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Driving at Night: How to be Safe

Whether commuting, visiting friends and family, or taking a road trip, help keep yourself and your loved ones safe while driving at night this winter – take heed of these seven important safety tips:

1. Stay alert

With the end of Daylight Saving Time just around the corner, it’s extra important to take even more precaution when driving, and that includes staying alert every time you get behind the wheel.

According to studies, this time change is associated with an increase in accidents. And while the spring time change is linked to an increase in fatal auto collisions, the fall time change has been linked to an increase in pedestrian fatalities.

When the clocks “fall back” this year, make sure you stay extra alert as you’re driving in the early morning or at dusk, when there’s less sunlight as pedestrians are crossing the roads.

2. Avoid rush hour

Rush hour is an unfortunate necessity for most urban cities, as drivers eager to get home from work crowd the roadways between the hours of 4 -7 p.m. Monday to Friday. During the fall and winter months, the dangers of rush hours increase, as most people will be making this commute in the dark.

If it’s possible and your work schedule allows it, try to avoid leaving work during rush hour – if you can’t avoid it, make sure to slow down, stay in your lane, and be alert to other drivers and pedestrians around you.

3. Use your headlights

When it comes to driving at night, it’s all about the headlights! That’s what they’re made for after all – to help illuminate the roadway in front of you in the dark.

During the darker winter months, make sure to put your headlights to good use – turn them on about an hour before dusk so that you can safely navigate the tricky time during and right after sunset. This also makes you visible to other drivers around you.

What’s more, make sure that your headlights are aimed correctly. Even in new cars, the headlights are sometimes uneven, or are aiming lower than they need to be. Follow the instructions in your owner’s manual to properly aim your headlights – you’ll want to be patient as you’re doing this, since it might take a few tries until you aim them just right.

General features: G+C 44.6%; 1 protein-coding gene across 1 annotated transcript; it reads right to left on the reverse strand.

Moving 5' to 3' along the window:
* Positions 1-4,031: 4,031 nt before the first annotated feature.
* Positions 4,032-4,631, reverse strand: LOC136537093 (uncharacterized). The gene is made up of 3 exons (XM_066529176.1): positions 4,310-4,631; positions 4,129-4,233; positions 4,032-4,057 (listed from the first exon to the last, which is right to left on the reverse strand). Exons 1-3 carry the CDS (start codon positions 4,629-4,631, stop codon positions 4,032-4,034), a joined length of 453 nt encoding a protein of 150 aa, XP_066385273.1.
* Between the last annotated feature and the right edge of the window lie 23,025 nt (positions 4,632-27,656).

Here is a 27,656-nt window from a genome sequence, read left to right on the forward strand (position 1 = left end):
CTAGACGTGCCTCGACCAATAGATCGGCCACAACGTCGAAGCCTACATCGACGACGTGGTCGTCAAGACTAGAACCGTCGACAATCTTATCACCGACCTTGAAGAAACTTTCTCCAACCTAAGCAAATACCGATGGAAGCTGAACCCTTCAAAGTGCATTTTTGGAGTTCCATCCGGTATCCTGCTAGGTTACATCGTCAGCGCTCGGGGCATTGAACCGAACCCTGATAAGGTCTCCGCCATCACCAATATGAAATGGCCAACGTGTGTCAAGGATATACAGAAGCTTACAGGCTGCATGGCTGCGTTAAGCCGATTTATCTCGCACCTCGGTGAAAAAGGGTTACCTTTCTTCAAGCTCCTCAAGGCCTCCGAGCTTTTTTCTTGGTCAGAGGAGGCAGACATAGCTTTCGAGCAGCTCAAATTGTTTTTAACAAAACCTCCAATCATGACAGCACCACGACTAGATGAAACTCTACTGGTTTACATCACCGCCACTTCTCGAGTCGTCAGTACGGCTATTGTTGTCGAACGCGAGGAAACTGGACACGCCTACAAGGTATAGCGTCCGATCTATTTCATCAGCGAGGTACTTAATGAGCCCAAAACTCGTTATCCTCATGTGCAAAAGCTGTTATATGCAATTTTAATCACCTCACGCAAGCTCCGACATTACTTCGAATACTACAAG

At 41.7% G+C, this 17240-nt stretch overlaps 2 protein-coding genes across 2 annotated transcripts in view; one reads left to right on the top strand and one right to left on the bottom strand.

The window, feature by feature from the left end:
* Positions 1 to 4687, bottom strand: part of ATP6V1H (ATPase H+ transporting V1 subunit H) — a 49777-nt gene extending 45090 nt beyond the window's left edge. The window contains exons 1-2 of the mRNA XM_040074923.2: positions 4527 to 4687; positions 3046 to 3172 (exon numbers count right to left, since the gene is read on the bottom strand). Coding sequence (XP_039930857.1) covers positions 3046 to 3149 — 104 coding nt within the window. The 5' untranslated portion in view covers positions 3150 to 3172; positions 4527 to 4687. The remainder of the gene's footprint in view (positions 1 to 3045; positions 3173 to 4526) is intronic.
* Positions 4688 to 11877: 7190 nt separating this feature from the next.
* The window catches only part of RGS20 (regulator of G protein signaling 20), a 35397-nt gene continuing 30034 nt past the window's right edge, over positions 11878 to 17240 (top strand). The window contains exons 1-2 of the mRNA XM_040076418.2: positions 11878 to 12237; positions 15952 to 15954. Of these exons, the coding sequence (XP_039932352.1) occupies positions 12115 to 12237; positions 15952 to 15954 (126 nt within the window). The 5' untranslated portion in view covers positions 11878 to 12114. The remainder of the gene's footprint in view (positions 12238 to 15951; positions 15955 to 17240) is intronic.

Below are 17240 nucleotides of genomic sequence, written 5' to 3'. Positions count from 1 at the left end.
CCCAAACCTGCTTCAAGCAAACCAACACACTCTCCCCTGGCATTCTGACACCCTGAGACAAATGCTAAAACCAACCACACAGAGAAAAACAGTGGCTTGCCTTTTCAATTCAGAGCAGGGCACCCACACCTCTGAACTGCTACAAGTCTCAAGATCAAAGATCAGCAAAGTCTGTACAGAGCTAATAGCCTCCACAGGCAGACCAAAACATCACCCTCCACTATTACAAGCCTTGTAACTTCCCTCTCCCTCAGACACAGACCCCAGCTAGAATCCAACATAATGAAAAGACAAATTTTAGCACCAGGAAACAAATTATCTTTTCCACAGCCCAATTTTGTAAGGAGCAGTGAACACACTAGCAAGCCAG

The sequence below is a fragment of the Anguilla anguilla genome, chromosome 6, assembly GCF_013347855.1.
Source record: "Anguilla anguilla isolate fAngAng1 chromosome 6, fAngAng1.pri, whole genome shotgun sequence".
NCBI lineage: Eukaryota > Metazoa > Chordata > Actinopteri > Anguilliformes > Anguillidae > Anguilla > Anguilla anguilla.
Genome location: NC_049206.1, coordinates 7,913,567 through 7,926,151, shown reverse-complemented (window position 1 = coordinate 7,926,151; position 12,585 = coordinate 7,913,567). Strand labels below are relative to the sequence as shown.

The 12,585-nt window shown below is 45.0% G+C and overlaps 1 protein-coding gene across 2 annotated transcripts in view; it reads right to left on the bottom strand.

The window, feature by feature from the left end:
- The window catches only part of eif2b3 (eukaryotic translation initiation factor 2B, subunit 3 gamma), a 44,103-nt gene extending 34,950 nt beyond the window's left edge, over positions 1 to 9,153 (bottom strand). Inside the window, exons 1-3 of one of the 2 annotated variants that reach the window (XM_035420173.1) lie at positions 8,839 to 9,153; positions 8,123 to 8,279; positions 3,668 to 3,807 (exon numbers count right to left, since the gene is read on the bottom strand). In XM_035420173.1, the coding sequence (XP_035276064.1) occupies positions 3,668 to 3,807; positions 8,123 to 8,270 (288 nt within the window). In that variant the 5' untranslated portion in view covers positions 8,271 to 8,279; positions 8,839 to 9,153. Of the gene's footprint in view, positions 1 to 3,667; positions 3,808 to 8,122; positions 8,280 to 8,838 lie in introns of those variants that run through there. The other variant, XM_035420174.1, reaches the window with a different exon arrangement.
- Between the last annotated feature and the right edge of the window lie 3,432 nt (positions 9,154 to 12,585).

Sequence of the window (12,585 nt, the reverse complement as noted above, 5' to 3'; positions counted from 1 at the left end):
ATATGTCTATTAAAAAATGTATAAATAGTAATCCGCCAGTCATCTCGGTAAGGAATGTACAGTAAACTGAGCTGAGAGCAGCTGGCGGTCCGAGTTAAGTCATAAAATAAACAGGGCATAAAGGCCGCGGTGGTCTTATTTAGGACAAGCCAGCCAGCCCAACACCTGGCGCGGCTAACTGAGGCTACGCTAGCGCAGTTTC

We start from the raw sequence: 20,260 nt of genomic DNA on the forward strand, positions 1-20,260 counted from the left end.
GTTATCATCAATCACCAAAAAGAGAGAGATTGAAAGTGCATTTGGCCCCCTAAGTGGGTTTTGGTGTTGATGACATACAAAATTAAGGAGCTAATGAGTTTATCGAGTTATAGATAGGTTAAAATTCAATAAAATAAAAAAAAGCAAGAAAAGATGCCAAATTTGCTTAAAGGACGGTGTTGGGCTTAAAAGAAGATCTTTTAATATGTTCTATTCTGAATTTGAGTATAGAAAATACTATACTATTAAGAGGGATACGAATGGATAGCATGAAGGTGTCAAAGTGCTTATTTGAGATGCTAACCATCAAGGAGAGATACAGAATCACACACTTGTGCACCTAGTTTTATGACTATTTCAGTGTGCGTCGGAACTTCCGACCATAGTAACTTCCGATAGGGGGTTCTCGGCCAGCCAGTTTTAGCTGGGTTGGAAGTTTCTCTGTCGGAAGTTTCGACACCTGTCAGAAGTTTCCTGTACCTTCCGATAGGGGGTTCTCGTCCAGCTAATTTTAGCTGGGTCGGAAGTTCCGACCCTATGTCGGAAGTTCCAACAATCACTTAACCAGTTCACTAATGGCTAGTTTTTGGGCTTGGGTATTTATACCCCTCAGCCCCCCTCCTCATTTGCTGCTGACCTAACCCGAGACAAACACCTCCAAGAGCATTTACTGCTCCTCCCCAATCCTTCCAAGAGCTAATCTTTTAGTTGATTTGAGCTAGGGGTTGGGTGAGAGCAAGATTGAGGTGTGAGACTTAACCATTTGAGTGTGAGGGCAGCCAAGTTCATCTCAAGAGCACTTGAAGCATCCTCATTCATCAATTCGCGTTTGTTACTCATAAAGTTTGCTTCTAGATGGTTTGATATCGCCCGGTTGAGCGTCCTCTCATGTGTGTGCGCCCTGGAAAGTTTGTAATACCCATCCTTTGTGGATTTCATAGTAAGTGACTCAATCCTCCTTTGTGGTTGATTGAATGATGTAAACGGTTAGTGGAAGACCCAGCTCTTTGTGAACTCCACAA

4. Dim your dash lights

After you’ve turned on the exterior lights of your car, you’ll want to dim those in your car’s interior – namely, your dash lights.

The bright lights on your dashboard and infotainment screen can be distracting as you’re driving in the dark, and cause reflections on your windshield – which takes your eyes away from where they should be, the road.

Find your dashboard dimmer switch and dim the lights on your dash and instrument panel. This will eliminate any distracting reflections and help your eyes better adjust to the road in front of you.

5. Watch for animals

Fall is peak season for wildlife-vehicle collisions, specifically from October through January, which is mating season for moose and deer. This is also the time of year with the least daylight and the longest nights.

With darkness being a major factor in collisions with wildlife – the peak time of day for wild animal-vehicle collisions is between 7 p.m. and midnight – it’s extra important to keep a close watch for animals when driving at night, especially if you live in a rural area.

One trick to spot animals in your path is to watch for your headlights reflected in their eyes. Watch out for that telltale pair of shining, bright spots, which mean an animal is near.

6. Drive defensively

As always, your first line of defense against on-road accidents is to follow those all-important rules that make for a good driver – that is, to drive defensively, which includes:

  • Keeping a safe distance (use the two second rule)
  • Slowing down – especially in adverse conditions
  • Avoiding distracted driving
  • Never driving under the influence
  • Being rested, awake, and alert
  • Paying attention to your surroundings
  • Adapting to road conditions

Following these guidelines is an easy way to help keep yourself and your loved ones safe while navigating dark nighttime roads.

7. Get your vision checked regularly

At night, it’s even more important that your vision is in optimal condition. If you need to do so, always wear glasses or contacts when driving, especially at night. What’s more, make sure you get your eyes checked regularly – every one or two years. If your glasses prescription has changed, make sure to get new glasses with the right prescription lenses – because bright headlights and spotless windshields won’t do much good if you’re straining your eyes just to see the road in front of you.

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Driving at Night: How to be Safe

car driving at night during winter

With fall in full swing; shorter days, longer nights, and cooler weather means many drivers are no longer commuting to and from work in the sunshine. Rather, those drivers are forced to commute in the dark – and that means a few extra driving hazards.

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